This has happened to me as a reader. I encountered a review of Joint for Men, and considered the likelihood of its stated quality and value against the relevance of everything else its author had written. I suspected Joint was a good fragrance, but nowhere near as good as it was made out to be. Then I cross-referenced the glowing opinion against a few other opinions, which were sober in comparison.

A few years later I found Joint, bought it, and wore it. I suspect its reviewer believed I would never actually find the stuff. I wore it for a while. Unsurprisingly, the fragrance was merely "good." Its concept was excellent - a rowdy fern, full of musks and dusty woods, but its execution was lacking, with an oddly unbalanced drydown that revealed the use of cheap synthetics. Perhaps its civet note was natural, along with one or two other notes, but the rest of the construct was thinly grafted onto a basic white musk of little interest. Now, you could argue that my bottle was "off," but that would be conceding that this perfume is an example of an old fragrance gone bad. You might even argue that it wasn't taken care of, but it was boxed in ideal conditions when I bought it, so this is a difficult case to make, at least if you are trying to convince me. I think its quality was exaggerated, and I also think my bottle is a bit spoiled.

The Emperor's new clothes? Gone.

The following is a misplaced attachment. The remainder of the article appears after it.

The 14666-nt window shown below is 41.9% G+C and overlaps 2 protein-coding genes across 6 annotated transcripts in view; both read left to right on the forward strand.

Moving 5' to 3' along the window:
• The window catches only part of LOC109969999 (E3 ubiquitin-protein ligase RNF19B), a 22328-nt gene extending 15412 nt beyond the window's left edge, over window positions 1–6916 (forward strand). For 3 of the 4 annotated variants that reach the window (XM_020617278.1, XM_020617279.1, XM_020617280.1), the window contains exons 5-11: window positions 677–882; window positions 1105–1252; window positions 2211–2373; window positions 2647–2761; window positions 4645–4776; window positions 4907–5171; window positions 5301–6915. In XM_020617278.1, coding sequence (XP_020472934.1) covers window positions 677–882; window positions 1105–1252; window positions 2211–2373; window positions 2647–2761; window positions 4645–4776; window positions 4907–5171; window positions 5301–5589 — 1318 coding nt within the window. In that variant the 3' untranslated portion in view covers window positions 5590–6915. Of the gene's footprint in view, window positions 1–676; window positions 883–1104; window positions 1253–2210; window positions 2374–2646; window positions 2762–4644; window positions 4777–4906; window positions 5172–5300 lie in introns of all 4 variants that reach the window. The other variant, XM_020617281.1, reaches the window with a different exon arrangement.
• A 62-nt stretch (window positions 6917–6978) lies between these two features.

I've been accused of doing this myself, of course. My review of Nature Boy by Garner James was criticized as being overblown nonsense, because after all, how good can a perfume be? However, my critic, despite having an opportunity to try the scent by contacting the perfumer at Garner James, voluntarily passed up on the chance and basically said he wasn't interested in the scent anyway. Why one would choose to be ignorant of something they criticize is difficult to understand, but this person has never clarified their reasoning.

I'll conclude this lengthy post by saying that there's some of the conceited snob in all of us, and nobody is immune to the sin of exaggeration for the sake of self-aggrandizement. It's this very urge that creates the "perfume connoisseur" in the minds of those who would be such people. The oddballs who swooshed 170 year-old Champagne against their cheeks and called it "incredible" are of the same breed. As someone said in a comment about them: